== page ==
Prof. Williams added, “When we looked at a total score across all the tasks, it really emphasized what a significant difference there was in memory and attention-related effects with the kids when they consumed the wild blueberries compared to when they did not. This suggests that anthocyanin-rich foods could potentially strengthen learning performance in school age children.” Williams continued: “If you can get kids to concentrate more in class on the material being presented and tune out distracting information, I’d suspect you are going to have a large impact on their overall learning.”
“We are excited about the results of this cutting-edge new research,” said Kit Broihier, MS, RD, nutrition advisor to the Wild Blueberry Association of North America. “We have long known that wild blueberries have enormous nutritional value, and their consumption has shown benefits in older people. Now we can see that wild blueberries may also provide cognitive benefits to young people. And it’s easy for parents to integrate wild blueberries into their childrens’ diets by simply adding them into a morning smoothie.”
Study Results Prompt New Research Efforts
As a result of these initial findings, Prof. Williams and her team of UK researchers are undertaking even more studies that will investigate the effects of wild blueberries on children. Williams and her team will be investigating whether reading development can be enhanced and if attention can be improved in kids with ADHD through a diet high in anthocyanins. Dr. Williams said she is optimistic the studies will show equally impressive results.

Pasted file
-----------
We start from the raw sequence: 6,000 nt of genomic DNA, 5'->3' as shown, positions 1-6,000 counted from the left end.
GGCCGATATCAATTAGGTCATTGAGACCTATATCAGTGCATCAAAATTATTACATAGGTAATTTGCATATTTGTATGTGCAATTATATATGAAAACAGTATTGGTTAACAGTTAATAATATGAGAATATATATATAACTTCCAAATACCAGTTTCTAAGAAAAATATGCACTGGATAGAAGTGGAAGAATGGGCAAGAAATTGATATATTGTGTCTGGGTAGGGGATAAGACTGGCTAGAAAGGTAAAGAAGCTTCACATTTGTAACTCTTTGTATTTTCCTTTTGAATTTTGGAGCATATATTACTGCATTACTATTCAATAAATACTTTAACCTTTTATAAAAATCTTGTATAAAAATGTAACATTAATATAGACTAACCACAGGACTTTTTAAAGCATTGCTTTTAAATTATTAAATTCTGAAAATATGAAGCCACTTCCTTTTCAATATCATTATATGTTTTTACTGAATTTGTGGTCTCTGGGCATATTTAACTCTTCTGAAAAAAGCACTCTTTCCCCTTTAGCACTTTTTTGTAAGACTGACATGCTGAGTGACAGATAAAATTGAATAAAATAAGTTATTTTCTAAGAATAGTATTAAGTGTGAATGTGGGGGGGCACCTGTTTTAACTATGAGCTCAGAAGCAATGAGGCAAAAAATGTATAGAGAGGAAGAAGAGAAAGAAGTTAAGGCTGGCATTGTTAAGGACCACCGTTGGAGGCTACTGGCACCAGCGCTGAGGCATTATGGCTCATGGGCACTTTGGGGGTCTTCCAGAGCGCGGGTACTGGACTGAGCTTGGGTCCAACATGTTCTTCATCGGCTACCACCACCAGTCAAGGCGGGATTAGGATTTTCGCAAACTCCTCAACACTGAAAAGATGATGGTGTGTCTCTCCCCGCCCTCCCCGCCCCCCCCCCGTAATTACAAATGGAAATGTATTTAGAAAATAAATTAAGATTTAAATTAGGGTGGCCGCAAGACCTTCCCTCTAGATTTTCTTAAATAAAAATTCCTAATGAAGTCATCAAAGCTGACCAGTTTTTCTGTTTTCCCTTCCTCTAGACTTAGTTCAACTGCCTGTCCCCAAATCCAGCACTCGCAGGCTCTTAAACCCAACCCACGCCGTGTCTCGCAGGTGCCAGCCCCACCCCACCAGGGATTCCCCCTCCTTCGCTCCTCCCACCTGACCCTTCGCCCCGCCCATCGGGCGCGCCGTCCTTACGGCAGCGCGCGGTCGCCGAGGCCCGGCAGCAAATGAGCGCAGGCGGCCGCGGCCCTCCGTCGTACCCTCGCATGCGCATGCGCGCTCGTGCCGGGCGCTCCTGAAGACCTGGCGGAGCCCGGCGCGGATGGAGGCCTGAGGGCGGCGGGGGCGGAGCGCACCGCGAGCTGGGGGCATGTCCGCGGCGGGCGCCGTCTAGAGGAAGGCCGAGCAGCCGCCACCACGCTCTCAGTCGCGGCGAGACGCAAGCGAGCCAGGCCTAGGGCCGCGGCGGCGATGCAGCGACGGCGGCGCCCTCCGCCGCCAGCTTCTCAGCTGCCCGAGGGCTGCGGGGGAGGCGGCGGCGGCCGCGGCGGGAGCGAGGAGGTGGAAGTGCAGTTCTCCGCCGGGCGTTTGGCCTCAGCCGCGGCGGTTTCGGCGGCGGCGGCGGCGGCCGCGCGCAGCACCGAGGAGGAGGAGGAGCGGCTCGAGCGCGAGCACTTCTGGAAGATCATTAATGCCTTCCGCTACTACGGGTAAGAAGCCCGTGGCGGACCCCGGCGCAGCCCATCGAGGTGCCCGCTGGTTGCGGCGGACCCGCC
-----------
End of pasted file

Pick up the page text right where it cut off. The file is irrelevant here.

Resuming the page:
The study, titled: “Cognitive Effects Following Acute Wild Blueberry Supplementation on 7 – 10 Year Old Children” was conducted by Prof. Claire Williams, University of Reading Nutritional Psychology Unit, School of Psychology & Clinical Language Sciences. Dr. Graham Schafer, Developmental Psychologist and Associate Professor University of Reading School of Psychology & Clinical Language Sciences; and Dr. Adrian Whyte, graduate student in the School of Psychology & Clinical Language Sciences also participated in the research.
About the Wild Blueberry Association of North America
The Wild Blueberry Association of North America (WBANA), founded in 1981, is a trade association of growers and processors of wild blueberries from Maine and Canada, dedicated to bringing the wild blueberry health story and unique wild advantages to consumers and the trade worldwide. WBANA is dedicated to furthering research that explores the health potential of wild blueberries and since 1997, has hosted the Health Research Summit in Bar Harbor, a worldwide gathering of scientists and researchers whose work is leading the way in learning more and more about the health benefits of wild blueberries. For news, recipes, and related health information about wild blueberries, visit www.wildblueberries.com. For the latest updates, read our blog. Visit us on Facebook or on Twitter.
To interview Professor Clair Williams in Reading, England, please call